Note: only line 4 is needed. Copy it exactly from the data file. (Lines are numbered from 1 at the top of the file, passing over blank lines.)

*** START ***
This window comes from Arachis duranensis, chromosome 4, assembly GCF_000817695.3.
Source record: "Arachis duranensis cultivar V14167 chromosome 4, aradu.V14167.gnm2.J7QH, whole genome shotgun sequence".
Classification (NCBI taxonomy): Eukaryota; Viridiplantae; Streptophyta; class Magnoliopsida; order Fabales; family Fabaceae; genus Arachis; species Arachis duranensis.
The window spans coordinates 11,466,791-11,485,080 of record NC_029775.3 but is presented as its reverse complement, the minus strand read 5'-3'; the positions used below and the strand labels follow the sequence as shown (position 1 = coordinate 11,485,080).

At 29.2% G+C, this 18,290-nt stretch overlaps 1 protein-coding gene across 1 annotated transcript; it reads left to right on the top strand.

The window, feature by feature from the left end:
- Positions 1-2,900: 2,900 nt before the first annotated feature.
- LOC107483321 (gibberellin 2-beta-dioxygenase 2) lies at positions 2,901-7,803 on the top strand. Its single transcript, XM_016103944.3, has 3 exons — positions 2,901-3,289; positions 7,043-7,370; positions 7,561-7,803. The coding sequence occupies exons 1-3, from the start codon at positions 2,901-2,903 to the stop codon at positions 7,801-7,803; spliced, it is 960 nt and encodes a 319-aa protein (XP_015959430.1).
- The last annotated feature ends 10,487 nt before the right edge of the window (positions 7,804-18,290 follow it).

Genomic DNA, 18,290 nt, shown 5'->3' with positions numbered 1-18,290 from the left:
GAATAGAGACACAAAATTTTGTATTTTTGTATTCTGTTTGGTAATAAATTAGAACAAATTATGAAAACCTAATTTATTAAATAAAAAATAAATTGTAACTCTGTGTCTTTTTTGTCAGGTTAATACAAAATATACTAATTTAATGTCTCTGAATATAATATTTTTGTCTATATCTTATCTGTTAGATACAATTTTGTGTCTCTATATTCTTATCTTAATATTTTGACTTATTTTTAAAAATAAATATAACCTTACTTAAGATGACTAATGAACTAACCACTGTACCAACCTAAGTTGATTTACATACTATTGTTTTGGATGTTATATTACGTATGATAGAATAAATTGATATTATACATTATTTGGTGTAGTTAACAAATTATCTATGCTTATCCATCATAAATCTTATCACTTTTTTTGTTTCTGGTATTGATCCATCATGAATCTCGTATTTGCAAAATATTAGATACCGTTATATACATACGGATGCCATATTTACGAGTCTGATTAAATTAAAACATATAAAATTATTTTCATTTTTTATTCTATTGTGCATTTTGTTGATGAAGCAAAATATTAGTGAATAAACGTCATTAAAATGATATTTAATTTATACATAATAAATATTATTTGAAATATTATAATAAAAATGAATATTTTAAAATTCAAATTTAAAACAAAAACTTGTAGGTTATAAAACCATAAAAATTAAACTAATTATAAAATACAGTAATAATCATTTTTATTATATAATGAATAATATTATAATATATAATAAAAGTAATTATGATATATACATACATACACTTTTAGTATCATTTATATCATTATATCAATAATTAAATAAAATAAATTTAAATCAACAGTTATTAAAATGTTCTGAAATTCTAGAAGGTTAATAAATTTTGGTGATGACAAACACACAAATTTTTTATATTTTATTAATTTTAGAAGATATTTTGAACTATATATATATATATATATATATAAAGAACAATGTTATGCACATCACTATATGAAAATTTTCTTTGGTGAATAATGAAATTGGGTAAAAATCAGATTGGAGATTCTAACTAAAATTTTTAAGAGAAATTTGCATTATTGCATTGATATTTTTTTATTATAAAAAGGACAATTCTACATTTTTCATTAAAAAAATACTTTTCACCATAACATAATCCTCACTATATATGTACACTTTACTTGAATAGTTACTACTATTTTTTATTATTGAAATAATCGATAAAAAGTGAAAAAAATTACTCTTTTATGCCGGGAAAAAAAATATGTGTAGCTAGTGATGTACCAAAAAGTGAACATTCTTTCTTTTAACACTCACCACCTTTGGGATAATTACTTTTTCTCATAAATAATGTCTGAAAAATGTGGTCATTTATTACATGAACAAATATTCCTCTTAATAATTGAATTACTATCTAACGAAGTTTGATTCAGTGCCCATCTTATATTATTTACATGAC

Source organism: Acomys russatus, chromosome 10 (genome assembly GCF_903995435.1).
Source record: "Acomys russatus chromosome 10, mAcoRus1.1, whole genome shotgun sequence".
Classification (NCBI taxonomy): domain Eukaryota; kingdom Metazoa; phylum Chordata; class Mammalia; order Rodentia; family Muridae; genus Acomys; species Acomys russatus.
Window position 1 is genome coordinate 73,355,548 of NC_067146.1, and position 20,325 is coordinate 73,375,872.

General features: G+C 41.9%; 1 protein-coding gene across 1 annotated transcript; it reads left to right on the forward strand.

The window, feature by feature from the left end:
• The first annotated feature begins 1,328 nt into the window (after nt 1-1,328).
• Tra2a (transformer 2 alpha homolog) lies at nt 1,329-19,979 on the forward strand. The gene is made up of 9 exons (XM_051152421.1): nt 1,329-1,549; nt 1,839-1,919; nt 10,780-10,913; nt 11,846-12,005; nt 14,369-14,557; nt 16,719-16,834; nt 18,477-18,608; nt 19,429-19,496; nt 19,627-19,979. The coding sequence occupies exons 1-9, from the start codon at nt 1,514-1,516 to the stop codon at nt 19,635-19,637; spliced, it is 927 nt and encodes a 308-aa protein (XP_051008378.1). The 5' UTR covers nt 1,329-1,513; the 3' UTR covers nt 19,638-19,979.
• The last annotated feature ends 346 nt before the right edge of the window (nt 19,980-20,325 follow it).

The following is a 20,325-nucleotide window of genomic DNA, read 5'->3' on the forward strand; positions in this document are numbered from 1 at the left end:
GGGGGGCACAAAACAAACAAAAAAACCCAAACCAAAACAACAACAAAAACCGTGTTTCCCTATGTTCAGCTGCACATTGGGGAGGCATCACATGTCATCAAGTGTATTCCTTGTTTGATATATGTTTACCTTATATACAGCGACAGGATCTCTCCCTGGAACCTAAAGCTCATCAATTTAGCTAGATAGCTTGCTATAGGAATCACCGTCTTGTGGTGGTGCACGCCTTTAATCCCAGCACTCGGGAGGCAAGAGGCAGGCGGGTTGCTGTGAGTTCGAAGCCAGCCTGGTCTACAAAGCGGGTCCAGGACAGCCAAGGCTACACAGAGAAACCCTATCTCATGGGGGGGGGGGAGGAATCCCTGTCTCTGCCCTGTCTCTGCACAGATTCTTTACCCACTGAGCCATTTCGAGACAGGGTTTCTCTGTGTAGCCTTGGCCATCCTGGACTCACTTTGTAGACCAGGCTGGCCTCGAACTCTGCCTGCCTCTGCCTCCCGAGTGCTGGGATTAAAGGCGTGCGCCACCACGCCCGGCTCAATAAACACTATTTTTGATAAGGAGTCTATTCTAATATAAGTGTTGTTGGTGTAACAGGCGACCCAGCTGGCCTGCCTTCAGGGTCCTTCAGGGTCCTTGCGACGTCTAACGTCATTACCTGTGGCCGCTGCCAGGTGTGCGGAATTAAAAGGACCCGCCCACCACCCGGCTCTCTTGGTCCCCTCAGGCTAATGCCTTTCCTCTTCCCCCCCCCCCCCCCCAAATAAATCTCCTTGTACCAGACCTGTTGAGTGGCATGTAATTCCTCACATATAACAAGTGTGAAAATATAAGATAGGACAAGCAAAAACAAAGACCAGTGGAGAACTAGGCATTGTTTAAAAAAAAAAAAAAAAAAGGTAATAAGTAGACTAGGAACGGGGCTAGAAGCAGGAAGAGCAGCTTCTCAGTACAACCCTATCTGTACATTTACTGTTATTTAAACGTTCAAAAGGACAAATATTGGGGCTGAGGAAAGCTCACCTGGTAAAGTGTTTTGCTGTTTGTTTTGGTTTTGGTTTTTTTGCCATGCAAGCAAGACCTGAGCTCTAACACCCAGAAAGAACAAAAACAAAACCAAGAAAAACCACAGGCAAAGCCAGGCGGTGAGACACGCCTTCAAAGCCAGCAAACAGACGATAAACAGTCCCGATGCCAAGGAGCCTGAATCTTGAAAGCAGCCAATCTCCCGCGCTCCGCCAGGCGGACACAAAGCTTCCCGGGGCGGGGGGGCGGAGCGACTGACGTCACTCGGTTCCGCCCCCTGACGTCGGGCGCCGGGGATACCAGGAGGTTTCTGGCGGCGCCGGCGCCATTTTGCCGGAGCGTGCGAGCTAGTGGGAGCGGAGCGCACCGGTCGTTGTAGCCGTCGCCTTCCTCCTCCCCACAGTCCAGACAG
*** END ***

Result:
The window spans coordinates 11,466,791-11,485,080 of record NC_029775.3 but is presented as its reverse complement, the minus strand read 5'-3'; the positions used below and the strand labels follow the sequence as shown (position 1 = coordinate 11,485,080).